1. The most important thing about buying a new bike is to make sure it fits. The only way you'll know if the bike is right for you is to size up the bike and make sure that the bike's geometry matches your body's geometry. Ask questions and do some research.
mtn. biking 101
2. If possible, try to find a shop that will let you demo the bike on real dirt. Five minutes in a parking lot won't cut it. You wouldn't buy a car without a real world test drive, and a bike should be no different.
3. Don't belive the hype. Just because your favorite rider or best friend rides a certain bike, that doesn't mean that's the best one for you. Have an open mind and be realistic about your needs and ability.
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  1. #1
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    Road Cycling Help

    I am looking to add a road bike to the collection however I am confused about race bikes vs the touring models.

    I am mostly looking at the Trek Madone 2.1 and the Specialized Allez Comp. I am leaning towards the Trek however my concern is will the "race" bike be practical for longer spirited rides?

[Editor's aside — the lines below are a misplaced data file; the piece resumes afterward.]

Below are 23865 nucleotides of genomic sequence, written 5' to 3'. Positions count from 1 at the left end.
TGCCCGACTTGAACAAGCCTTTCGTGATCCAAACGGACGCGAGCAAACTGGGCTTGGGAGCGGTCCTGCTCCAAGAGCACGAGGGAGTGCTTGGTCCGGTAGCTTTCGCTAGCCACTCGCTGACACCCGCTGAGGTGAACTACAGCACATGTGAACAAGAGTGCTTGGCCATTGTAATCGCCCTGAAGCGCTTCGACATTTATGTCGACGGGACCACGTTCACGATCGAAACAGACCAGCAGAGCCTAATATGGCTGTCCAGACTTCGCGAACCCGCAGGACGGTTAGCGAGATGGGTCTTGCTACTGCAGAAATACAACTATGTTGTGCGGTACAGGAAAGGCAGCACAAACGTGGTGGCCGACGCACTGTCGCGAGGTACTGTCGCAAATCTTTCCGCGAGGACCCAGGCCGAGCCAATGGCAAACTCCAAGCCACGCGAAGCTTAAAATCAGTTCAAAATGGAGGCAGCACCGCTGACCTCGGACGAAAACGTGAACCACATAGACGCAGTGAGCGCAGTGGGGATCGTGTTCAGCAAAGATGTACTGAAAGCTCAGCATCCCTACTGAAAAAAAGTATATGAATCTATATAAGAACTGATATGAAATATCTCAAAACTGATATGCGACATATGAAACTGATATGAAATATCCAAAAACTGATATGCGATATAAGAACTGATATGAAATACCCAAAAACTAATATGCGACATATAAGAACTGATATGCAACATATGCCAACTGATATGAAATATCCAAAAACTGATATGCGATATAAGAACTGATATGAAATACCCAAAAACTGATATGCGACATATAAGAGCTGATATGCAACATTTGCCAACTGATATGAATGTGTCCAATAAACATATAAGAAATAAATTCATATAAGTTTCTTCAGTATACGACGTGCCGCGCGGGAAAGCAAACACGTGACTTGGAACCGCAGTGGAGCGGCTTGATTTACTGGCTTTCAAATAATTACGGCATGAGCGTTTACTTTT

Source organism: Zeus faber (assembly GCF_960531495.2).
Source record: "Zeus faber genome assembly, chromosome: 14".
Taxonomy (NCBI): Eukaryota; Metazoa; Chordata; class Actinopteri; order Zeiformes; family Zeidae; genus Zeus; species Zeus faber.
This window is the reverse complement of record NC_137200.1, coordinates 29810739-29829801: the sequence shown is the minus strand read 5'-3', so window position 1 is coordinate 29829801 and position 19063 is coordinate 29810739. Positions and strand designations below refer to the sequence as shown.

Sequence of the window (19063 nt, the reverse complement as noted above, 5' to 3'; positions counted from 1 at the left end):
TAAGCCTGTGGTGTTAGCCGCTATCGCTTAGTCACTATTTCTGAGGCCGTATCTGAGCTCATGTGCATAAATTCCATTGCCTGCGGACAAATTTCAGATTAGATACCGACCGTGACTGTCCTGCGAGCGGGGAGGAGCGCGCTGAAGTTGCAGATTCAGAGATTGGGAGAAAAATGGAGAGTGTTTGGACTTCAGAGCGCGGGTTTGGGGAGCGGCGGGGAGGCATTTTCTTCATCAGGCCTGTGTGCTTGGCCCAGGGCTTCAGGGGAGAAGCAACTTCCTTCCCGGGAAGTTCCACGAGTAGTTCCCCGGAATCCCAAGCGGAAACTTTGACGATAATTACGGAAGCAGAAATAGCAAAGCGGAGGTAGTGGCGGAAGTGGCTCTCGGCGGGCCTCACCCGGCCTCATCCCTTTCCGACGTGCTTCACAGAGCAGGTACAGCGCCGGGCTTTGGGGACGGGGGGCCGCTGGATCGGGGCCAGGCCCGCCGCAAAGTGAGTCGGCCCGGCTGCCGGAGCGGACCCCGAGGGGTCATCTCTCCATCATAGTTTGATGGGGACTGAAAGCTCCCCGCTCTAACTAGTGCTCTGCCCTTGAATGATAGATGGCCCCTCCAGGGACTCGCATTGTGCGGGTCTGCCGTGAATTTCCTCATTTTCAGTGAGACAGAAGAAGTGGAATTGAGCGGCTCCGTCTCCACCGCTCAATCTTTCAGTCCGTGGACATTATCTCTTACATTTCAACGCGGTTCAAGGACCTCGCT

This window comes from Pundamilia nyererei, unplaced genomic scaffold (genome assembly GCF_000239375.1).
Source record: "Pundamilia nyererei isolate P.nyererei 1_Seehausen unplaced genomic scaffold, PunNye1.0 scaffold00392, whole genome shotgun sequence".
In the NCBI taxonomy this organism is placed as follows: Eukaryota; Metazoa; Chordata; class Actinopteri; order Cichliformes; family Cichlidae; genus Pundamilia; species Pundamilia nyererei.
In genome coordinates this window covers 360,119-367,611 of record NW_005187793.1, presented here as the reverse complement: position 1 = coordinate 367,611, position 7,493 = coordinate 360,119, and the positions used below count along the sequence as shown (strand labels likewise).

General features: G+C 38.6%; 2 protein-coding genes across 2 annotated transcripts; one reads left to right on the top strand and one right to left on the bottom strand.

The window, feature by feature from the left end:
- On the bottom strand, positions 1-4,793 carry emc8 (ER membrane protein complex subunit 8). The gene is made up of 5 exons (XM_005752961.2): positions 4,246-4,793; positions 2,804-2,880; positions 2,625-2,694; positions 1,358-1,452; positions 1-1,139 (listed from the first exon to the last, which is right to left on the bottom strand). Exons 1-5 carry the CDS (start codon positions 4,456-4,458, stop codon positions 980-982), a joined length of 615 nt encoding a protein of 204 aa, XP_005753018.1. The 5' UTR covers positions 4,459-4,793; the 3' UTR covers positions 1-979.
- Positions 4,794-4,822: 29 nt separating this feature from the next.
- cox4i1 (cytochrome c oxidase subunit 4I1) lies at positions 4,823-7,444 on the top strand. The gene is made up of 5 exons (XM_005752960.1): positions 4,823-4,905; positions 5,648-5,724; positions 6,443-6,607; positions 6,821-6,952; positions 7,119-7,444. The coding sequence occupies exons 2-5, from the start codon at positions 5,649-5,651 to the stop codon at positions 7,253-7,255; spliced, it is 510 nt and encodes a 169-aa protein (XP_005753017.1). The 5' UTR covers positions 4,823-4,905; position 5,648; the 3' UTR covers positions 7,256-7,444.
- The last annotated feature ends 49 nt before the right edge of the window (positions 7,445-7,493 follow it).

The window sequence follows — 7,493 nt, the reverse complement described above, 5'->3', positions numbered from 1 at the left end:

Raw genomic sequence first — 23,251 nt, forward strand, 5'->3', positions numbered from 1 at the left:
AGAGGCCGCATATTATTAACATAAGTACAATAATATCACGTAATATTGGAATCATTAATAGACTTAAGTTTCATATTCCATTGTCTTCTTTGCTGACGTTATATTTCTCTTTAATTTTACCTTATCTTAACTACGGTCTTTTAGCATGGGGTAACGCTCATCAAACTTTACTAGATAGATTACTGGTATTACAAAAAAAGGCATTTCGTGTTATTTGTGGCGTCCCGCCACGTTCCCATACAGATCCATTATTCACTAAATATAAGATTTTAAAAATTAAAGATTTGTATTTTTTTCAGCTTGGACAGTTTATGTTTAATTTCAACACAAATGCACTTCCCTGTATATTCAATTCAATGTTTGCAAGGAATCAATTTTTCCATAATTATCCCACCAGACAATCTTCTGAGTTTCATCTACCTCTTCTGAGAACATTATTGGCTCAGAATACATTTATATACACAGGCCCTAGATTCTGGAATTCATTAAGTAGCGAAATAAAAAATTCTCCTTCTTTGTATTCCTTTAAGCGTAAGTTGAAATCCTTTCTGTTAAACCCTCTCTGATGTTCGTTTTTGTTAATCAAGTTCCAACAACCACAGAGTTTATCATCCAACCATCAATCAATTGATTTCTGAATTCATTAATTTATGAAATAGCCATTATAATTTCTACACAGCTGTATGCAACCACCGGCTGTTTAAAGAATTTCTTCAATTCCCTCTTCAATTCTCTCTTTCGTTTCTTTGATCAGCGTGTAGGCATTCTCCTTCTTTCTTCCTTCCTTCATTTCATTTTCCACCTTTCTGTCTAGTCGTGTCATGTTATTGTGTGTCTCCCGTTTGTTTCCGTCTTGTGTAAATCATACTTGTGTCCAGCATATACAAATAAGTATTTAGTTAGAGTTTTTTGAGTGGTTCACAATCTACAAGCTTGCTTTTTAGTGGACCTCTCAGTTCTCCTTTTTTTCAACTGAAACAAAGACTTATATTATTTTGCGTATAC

All of my riding will be mostly back road routes (maybe 30-50 miles)

    I don't plan on racing however expect to do some competitive group rides.

    Sorry I know this is a MTB site however it will be nice to be able to leave the house and ride w/o driving 30 minutes to the trail head.

    THANKS

  2. #2
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    I've been trying to do the same thing, just go and try bikes...i have tried a couple bikes, think i prefer touring style, u sit more upright less drop from the bars and a lil slaker, race style has bigger drop to the handlebars for aerodynamics i guess and more responsive front end... i tried the allez, sector(endurance type), and a tricross( cyclocross), I'm leaning more towards the CX style it was really comfortable and versatility of tires.. ride them all